Lange: Can Liz Cheney Give Americans What They Justly Deserve?

in Column/Jonathan Lange

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By Jonathan Lange, guest columnist

Hours after Representative Cheney (R-WY) broke from her 190 fellow Republicans to establish a “House Select Committee to Investigate the January 6th Attack on the United States Capitol,” she wasted no time in accepting a Democrat appointment to it. This move gave Pelosi’s Committee a façade of bi-partisanship and pre-emptively undercut Republican threats to boycott its own committee appointments.

On June 30th, Cheney issued a press release stating, “This investigation can only succeed if it is sober, professional, and non-partisan. The threat to our democracy is far too grave for grandstanding or political maneuvering. The Committee should issue and enforce subpoenas promptly, hire skilled counsel, and do its job thoroughly and expeditiously. The American people need and deserve a full accounting. We must ensure that what happened on January 6, 2021 never happens again.”

Indeed. On this point everyone is agreed. The substantial questions are: What really did happen on January 6, and can this committee conduct a “sober, professional, and non-partisan investigation? After two embarrassing impeachments, and three years of peddling the fraudulent “Steele Dossier,” American’s may rightly be skeptical.

“The American people need and deserve a full accounting.” That is true. The committee’s subpoena power and legal resources must be employed to examine aspects of January 6 that have, so far, been withheld from the American public. If congress wants to rehabilitate its public credibility, here are some things that should be investigated thoroughly and transparently.

The investigation should begin with the days leading up to January 6th. What did congressional leaders know, and when did they know it? All communications from the Intelligence Community, D.C. Police, and Capitol Police should be subpoenaed. Leadership from both parties should be placed under oath—beginning with Cheney—in order to determine why multiple security requests were denied.

Next, the Committee should subpoena the 14,000 hours of CCTV captured by cameras around the Capitol and owned by the American people. This evidence should be made public. For six months, the Department of Justice has used highly edited snippets to prosecute over 500 citizens. But it has denied access to defense attorneys, claiming that the tapes are state secrets. 

More than an hour before anybody entered the Capitol, video shows  troops in riot gear shooting stun grenades and pepper spray without warning at law-abiding citizens. The attack appeared unprovoked. The group, including small children and the elderly, had crossed no barriers nor were they threatening to do so. Were the unidentified troops federal agents? Or were they agent provocateurs?

The American people deserve to know the full extent of what was done to peaceful protesters. Were some those that breached barriers truly driven by the President’s speech just beginning over a mile away? Or were they reacting to a more immediate threat? Releasing all the video footage from that day would provide necessary transparency.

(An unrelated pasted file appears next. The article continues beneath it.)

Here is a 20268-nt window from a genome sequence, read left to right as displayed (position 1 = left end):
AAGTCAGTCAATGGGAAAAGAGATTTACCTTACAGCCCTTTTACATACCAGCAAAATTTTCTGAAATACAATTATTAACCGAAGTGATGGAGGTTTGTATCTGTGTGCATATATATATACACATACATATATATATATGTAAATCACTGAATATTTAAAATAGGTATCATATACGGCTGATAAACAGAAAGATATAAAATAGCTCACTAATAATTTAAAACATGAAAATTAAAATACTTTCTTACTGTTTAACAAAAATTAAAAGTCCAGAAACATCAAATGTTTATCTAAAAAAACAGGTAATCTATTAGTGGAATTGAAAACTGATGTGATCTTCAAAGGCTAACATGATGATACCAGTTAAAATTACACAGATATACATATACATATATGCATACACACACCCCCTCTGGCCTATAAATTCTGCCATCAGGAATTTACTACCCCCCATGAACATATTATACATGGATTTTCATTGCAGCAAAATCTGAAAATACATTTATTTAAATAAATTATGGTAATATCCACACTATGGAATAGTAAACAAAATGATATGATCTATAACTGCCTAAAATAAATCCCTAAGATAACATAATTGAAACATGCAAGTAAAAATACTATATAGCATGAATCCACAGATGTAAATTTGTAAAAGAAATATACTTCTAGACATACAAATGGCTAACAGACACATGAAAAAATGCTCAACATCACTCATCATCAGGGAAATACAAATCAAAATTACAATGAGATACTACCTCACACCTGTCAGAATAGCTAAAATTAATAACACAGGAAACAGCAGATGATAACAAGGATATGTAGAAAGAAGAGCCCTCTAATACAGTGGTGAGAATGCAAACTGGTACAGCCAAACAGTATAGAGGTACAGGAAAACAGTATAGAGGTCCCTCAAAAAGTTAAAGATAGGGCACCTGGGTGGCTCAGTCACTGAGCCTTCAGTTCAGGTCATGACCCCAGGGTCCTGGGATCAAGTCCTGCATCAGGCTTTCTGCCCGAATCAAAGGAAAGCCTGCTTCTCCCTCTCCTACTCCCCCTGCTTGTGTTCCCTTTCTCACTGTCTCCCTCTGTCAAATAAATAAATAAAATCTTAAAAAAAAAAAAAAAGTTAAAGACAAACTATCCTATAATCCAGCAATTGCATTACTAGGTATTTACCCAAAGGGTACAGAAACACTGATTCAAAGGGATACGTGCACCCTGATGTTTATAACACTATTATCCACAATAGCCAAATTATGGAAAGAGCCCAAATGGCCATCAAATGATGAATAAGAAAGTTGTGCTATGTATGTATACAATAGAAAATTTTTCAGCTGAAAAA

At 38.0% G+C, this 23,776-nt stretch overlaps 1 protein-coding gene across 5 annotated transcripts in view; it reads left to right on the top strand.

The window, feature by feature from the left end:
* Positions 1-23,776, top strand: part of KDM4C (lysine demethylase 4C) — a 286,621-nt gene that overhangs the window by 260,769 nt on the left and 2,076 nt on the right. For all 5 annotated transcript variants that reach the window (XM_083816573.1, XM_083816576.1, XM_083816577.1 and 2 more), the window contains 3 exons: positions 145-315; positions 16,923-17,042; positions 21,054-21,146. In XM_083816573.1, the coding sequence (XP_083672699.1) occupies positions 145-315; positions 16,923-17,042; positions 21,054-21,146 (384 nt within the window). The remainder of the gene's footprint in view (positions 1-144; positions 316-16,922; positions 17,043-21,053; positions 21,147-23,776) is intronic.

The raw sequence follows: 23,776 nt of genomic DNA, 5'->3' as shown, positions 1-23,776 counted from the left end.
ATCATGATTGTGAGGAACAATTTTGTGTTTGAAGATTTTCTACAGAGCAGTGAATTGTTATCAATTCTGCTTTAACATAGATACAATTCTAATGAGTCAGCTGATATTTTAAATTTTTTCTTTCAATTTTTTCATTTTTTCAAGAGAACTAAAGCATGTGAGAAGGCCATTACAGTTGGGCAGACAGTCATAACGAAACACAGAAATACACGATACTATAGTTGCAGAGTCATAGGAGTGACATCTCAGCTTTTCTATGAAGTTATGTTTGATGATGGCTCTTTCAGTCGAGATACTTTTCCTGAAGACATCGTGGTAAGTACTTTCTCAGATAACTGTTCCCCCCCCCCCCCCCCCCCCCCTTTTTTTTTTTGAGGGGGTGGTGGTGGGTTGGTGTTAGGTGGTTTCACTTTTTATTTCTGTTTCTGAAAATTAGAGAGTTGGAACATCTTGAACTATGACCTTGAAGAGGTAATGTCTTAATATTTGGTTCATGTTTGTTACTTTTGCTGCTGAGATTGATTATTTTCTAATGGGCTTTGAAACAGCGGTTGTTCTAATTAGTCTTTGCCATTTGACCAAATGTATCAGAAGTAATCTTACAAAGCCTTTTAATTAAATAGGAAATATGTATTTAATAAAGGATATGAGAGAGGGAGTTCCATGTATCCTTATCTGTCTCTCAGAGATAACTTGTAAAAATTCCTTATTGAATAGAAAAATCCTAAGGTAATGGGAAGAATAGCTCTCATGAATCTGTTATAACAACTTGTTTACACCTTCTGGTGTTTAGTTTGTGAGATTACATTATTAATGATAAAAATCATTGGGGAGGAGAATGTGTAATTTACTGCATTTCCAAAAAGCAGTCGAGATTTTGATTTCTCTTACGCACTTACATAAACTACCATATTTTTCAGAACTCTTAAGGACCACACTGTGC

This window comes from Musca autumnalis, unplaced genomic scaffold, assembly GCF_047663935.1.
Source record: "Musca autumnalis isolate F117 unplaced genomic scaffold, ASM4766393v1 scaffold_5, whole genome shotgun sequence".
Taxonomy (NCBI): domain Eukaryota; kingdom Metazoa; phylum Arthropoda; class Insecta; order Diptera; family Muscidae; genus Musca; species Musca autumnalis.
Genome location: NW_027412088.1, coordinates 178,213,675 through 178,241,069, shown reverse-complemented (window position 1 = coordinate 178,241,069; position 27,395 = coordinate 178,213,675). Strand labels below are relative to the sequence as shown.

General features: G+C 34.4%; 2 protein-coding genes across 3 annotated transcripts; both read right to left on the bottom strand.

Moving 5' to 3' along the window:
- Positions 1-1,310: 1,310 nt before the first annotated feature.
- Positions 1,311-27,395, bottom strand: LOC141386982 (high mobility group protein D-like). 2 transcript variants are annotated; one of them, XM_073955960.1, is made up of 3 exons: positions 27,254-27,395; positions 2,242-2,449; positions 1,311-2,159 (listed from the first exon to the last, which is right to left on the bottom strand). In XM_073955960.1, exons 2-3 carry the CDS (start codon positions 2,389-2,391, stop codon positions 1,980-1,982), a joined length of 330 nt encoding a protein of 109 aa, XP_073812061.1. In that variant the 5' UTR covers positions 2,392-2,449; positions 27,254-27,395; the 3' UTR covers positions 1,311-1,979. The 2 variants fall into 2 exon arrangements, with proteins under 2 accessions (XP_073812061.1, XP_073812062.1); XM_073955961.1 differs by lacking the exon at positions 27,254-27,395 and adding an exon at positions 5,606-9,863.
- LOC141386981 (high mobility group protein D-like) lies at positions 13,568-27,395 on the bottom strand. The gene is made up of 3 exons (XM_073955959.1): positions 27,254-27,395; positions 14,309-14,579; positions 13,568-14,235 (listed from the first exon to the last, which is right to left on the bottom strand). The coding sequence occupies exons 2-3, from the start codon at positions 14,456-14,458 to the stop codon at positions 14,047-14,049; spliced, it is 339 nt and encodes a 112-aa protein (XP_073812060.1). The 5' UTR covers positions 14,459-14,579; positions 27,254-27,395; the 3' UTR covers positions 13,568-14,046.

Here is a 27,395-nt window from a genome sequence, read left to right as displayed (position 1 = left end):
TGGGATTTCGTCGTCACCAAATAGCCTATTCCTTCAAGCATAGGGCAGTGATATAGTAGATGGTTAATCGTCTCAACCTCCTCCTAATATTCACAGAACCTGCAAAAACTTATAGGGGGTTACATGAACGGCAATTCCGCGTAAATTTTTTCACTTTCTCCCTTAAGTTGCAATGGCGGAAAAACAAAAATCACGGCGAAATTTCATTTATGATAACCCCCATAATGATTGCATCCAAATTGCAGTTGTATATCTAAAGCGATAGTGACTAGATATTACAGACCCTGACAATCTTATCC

Third, every death should be vigorously investigated. Before the first door was breached into the Capitol, a man died of a reported heart attack. Soon, a second died from a reported stroke. Then, a woman was trampled. What accounts for such a high death rate in a relatively small crowd? Did chemicals, munitions or police procedures contribute to these tragedies? Were federal officers following crowd safety protocols.

The only shot fired on January 6th was aimed at the throat of Ashli Babbitt. The Capitol Police officer who killed the unarmed woman still has not been formally identified. This most violent event of the entire day ought to receive the fullest and the most painstaking investigation. Who was the shooter? What were his rules of engagement? What training did he receive? What was his service record?

The next day, Officer Brian Sicknick died of a stroke. For months it was falsely reported that he had been struck by a fire extinguisher. Who planted this false information? And why did it take more than 100 days to release the autopsy that disproved it? 

Days later two other officers died in apparent suicides. Who investigated their deaths? What evidence is conclusive that they died of suicide linked to January 6th? Who made the initial decision to connect their deaths to the Capitol? What evidence did Cheney have in hand when she asserted that they died “as a result of what happened that day.” 

Also, before the smoke had cleared from January 6th, Cheney began pushing the narrative that the crowd acted to obstruct the process of our democracy and stop the counting of presidential electoral votes.” How could she know either the motives of 500 individuals, or whether they were acting in coordination? 

This is irresponsible behavior for a public official. Worse, it is extremely prejudicial to the investigation she now wishes to lead. “The American people need and deserve a full accounting.” Will they get it? Or, will they only get more “grandstanding [and] political maneuvering”?

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